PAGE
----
Coakley takes pulse of Steward’s first year

Coakley takes pulse of Steward’s first year

For-profit hospital chain in compliance but loses money

Attorney General Martha Coakley said Steward Health Care complied with its regulatory commitments during its first year of operation while failing to turn a profit. She stressed that one year “does not provide a basis to predict or draw conclusions about Steward’s ongoing performance.”

Steward was formed in late 2010 when the New York private equity firm Cerberus Capital Management bought six struggling Catholic hospitals from the Caritas Christi chain and then expanded its network by purchasing other health care institutions. To gain Coakley’s approval for the acquisition of the nonprofit hospitals, Steward agreed to maintain services, continue charity work, and make $400 million in capital expenditures over a four-year period. Steward also agreed to periodic reviews by Coakley.

In her first report, Coakley said Steward met all its obligations, including making capital expenditures totaling $134 million for various renovations and information technology investments. CommonWealth reported that Steward flirted with the idea of unloading Carney Hospital in Dorchester in late 2011, but that was not mentioned in Coakley’s report because the divestiture never came to fruition.

In addition to investing in its hospitals, Steward also expanded its workforce. Coakley’s report said the number of full-time employees at Steward increased 3 percent in fiscal 2011 to 9,277, with the biggest increases coming in the company’s home care operation, at Good Samaritan Medical Center in Brockton, and at St. Anne’s Hospital in Fall River. Steward’s physician network also went through a growth spurt, expanding by 14 percent to more than 1,800 affiliated doctors.

Steward officials say their profit and growth strategy hinges on convincing patients near their hospitals to obtain their care at those hospitals rather than trekking to more expensive teaching hospitals in downtown Boston. Coakley’s report indicates Steward did snare more business in 2011, but from other community hospitals rather than the teaching hospitals.

Data from Blue Cross Blue Shield indicate Steward primary care providers referred 2 percent more of their inpatient care and 2.6 percent more of their outpatient care to Steward facilities in 2011 than they did in 2010. Teaching hospitals also saw an increase in referrals from Steward primary care providers of 1.1 percent (inpatient) and 1 percent (outpatient). By contrast, other community hospitals saw their referrals from Steward physicians drop 3 percent and 3.4 percent, respectively.

Christopher Murphy, a spokesman for Steward, cautioned against drawing any conclusions from the limited Blue Cross Blue Shield data.

Financially, Coakley said, Steward reported a $14.6 million operating loss for fiscal 2011 and a total deficit of $57 million. Coakley said operating profitability declined at each of Steward’s principal operating subsidiaries with the exception of St. Anne’s and Steward’s physician subsidiary. Coakley said Steward has a “highly leveraged capital structure,” noting the company borrowed $96 million in 2011 under a revolving line of credit and also relied on a $246 million capital investment by Cerberus.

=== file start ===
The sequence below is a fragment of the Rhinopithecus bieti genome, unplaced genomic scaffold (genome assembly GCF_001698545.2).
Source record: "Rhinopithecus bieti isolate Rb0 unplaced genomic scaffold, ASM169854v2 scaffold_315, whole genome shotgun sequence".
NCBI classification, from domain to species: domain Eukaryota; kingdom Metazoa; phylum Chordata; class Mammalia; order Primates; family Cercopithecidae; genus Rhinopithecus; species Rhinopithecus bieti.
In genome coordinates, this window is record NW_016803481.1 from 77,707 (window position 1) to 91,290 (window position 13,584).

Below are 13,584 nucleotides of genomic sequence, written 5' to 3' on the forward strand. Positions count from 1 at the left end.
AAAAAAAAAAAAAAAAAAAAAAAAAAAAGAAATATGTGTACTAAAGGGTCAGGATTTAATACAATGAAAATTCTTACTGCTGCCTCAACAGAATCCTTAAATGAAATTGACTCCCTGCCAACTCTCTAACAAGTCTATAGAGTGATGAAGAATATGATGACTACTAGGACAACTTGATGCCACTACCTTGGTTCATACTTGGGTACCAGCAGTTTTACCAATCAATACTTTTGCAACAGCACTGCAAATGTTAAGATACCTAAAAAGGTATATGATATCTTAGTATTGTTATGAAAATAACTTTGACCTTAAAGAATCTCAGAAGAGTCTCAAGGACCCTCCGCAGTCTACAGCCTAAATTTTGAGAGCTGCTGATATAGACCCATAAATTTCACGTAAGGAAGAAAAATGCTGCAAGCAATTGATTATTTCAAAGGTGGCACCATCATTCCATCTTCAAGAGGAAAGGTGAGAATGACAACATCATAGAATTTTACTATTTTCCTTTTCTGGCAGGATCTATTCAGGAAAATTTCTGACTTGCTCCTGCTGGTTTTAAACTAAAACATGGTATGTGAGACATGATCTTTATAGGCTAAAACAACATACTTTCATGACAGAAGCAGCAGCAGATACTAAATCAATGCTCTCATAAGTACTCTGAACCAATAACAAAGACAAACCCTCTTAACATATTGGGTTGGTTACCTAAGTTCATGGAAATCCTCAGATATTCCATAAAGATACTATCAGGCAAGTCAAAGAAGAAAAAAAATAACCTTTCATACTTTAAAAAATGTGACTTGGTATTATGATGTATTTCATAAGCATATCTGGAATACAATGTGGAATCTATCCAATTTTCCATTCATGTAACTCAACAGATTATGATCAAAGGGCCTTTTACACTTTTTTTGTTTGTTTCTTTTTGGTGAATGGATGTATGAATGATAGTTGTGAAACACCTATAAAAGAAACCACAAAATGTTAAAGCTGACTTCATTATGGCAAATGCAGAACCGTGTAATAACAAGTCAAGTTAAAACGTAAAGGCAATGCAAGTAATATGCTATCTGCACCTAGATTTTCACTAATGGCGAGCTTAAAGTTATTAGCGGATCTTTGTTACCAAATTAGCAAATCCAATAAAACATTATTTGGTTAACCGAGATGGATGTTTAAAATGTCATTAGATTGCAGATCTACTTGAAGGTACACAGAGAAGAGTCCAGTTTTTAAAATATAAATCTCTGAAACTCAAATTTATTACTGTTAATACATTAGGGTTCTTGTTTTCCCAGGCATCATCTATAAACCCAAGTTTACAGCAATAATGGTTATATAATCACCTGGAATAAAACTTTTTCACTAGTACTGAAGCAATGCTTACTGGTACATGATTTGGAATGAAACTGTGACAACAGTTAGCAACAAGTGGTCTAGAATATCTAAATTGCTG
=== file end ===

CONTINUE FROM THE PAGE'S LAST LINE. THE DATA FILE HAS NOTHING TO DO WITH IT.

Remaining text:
Murphy, the Steward spokesman, said the company has a seven-year business plan and fully expected to lose money in the first year of that plan. “We’re where we expected to be,” he said.

Meet the Author

Bruce Mohl

Editor, CommonWealth

About Bruce Mohl

Bruce Mohl is the editor of CommonWealth magazine. Bruce came to CommonWealth from the Boston Globe, where he spent nearly 30 years in a wide variety of positions covering business and politics. He covered the Massachusetts State House and served as the Globe’s State House bureau chief in the late 1980s. He also reported for the Globe’s Spotlight Team, winning a Loeb award in 1992 for coverage of conflicts of interest in the state’s pension system. He served as the Globe’s political editor in 1994 and went on to cover consumer issues for the newspaper. At CommonWealth, Bruce helped launch the magazine’s website and has written about a wide range of issues with a special focus on politics, tax policy, energy, and gambling. Bruce is a graduate of Ohio Wesleyan University and the Fletcher School of Law and Diplomacy at Tufts University. He lives in Dorchester.

About Bruce Mohl

Bruce Mohl is the editor of CommonWealth magazine. Bruce came to CommonWealth from the Boston Globe, where he spent nearly 30 years in a wide variety of positions covering business and politics. He covered the Massachusetts State House and served as the Globe’s State House bureau chief in the late 1980s. He also reported for the Globe’s Spotlight Team, winning a Loeb award in 1992 for coverage of conflicts of interest in the state’s pension system. He served as the Globe’s political editor in 1994 and went on to cover consumer issues for the newspaper. At CommonWealth, Bruce helped launch the magazine’s website and has written about a wide range of issues with a special focus on politics, tax policy, energy, and gambling. Bruce is a graduate of Ohio Wesleyan University and the Fletcher School of Law and Diplomacy at Tufts University. He lives in Dorchester.

As the state’s efforts to rein in health care costs accelerate, Murphy said state officials should consider having other hospitals in Massachusetts submit to the same level of financial scrutiny as Steward does. “The level of transparency in this report is unprecedented,” he said. “We think every hospital should be held to the same standard.”